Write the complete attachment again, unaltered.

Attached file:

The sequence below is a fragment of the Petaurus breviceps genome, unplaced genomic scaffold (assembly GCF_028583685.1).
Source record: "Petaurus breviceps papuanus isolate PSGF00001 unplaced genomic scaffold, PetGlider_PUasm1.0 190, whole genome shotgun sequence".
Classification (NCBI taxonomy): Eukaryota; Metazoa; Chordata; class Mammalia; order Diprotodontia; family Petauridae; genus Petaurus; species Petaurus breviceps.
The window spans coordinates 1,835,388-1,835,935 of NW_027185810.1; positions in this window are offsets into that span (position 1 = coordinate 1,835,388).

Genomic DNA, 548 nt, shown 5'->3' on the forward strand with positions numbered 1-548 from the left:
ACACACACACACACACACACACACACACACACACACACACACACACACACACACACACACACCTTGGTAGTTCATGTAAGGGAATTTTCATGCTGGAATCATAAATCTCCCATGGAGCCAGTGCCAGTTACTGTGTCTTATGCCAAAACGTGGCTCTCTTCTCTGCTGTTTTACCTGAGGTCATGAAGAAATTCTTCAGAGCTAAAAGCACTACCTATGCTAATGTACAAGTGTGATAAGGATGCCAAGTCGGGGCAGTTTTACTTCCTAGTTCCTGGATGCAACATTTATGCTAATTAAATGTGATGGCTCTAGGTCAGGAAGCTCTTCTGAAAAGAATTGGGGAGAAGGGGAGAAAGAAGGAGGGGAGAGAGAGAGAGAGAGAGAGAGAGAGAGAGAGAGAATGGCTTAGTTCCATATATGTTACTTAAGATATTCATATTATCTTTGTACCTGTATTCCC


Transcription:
The sequence below is a fragment of the Petaurus breviceps genome, unplaced genomic scaffold (assembly GCF_028583685.1).
Source record: "Petaurus breviceps papuanus isolate PSGF00001 unplaced genomic scaffold, PetGlider_PUasm1.0 190, whole genome shotgun sequence".
Classification (NCBI taxonomy): Eukaryota; Metazoa; Chordata; class Mammalia; order Diprotodontia; family Petauridae; genus Petaurus; species Petaurus breviceps.
The window spans coordinates 1,835,388-1,835,935 of NW_027185810.1; positions in this window are offsets into that span (position 1 = coordinate 1,835,388).

Genomic DNA, 548 nt, shown 5'->3' on the forward strand with positions numbered 1-548 from the left:
ACACACACACACACACACACACACACACACACACACACACACACACACACACACACACACACCTTGGTAGTTCATGTAAGGGAATTTTCATGCTGGAATCATAAATCTCCCATGGAGCCAGTGCCAGTTACTGTGTCTTATGCCAAAACGTGGCTCTCTTCTCTGCTGTTTTACCTGAGGTCATGAAGAAATTCTTCAGAGCTAAAAGCACTACCTATGCTAATGTACAAGTGTGATAAGGATGCCAAGTCGGGGCAGTTTTACTTCCTAGTTCCTGGATGCAACATTTATGCTAATTAAATGTGATGGCTCTAGGTCAGGAAGCTCTTCTGAAAAGAATTGGGGAGAAGGGGAGAAAGAAGGAGGGGAGAGAGAGAGAGAGAGAGAGAGAGAGAGAGAGAGAATGGCTTAGTTCCATATATGTTACTTAAGATATTCATATTATCTTTGTACCTGTATTCCC